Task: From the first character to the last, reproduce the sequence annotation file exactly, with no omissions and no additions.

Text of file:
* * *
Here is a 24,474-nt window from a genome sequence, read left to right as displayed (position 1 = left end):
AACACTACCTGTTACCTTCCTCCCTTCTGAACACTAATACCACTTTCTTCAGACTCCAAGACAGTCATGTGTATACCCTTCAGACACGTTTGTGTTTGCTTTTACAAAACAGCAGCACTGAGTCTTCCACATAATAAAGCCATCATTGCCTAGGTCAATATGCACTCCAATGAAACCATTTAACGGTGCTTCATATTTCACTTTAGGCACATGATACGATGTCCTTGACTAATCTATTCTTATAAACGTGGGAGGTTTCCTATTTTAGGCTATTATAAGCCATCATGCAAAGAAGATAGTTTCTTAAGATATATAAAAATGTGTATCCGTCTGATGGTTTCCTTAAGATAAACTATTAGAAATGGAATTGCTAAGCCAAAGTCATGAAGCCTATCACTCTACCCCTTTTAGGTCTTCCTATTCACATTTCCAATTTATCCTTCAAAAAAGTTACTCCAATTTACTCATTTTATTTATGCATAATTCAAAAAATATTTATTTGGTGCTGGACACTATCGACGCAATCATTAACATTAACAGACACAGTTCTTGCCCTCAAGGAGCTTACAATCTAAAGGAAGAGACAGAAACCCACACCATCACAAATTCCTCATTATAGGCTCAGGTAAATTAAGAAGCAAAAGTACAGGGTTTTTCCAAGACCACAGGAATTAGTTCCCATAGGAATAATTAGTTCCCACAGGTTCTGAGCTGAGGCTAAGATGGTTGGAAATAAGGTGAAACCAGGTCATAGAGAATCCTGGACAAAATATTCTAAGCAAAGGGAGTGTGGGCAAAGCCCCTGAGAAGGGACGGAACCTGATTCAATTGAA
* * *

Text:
Here is a 24,474-nt window from a genome sequence, read left to right as displayed (position 1 = left end):
AACACTACCTGTTACCTTCCTCCCTTCTGAACACTAATACCACTTTCTTCAGACTCCAAGACAGTCATGTGTATACCCTTCAGACACGTTTGTGTTTGCTTTTACAAAACAGCAGCACTGAGTCTTCCACATAATAAAGCCATCATTGCCTAGGTCAATATGCACTCCAATGAAACCATTTAACGGTGCTTCATATTTCACTTTAGGCACATGATACGATGTCCTTGACTAATCTATTCTTATAAACGTGGGAGGTTTCCTATTTTAGGCTATTATAAGCCATCATGCAAAGAAGATAGTTTCTTAAGATATATAAAAATGTGTATCCGTCTGATGGTTTCCTTAAGATAAACTATTAGAAATGGAATTGCTAAGCCAAAGTCATGAAGCCTATCACTCTACCCCTTTTAGGTCTTCCTATTCACATTTCCAATTTATCCTTCAAAAAAGTTACTCCAATTTACTCATTTTATTTATGCATAATTCAAAAAATATTTATTTGGTGCTGGACACTATCGACGCAATCATTAACATTAACAGACACAGTTCTTGCCCTCAAGGAGCTTACAATCTAAAGGAAGAGACAGAAACCCACACCATCACAAATTCCTCATTATAGGCTCAGGTAAATTAAGAAGCAAAAGTACAGGGTTTTTCCAAGACCACAGGAATTAGTTCCCATAGGAATAATTAGTTCCCACAGGTTCTGAGCTGAGGCTAAGATGGTTGGAAATAAGGTGAAACCAGGTCATAGAGAATCCTGGACAAAATATTCTAAGCAAAGGGAGTGTGGGCAAAGCCCCTGAGAAGGGACGGAACCTGATTCAATTGAA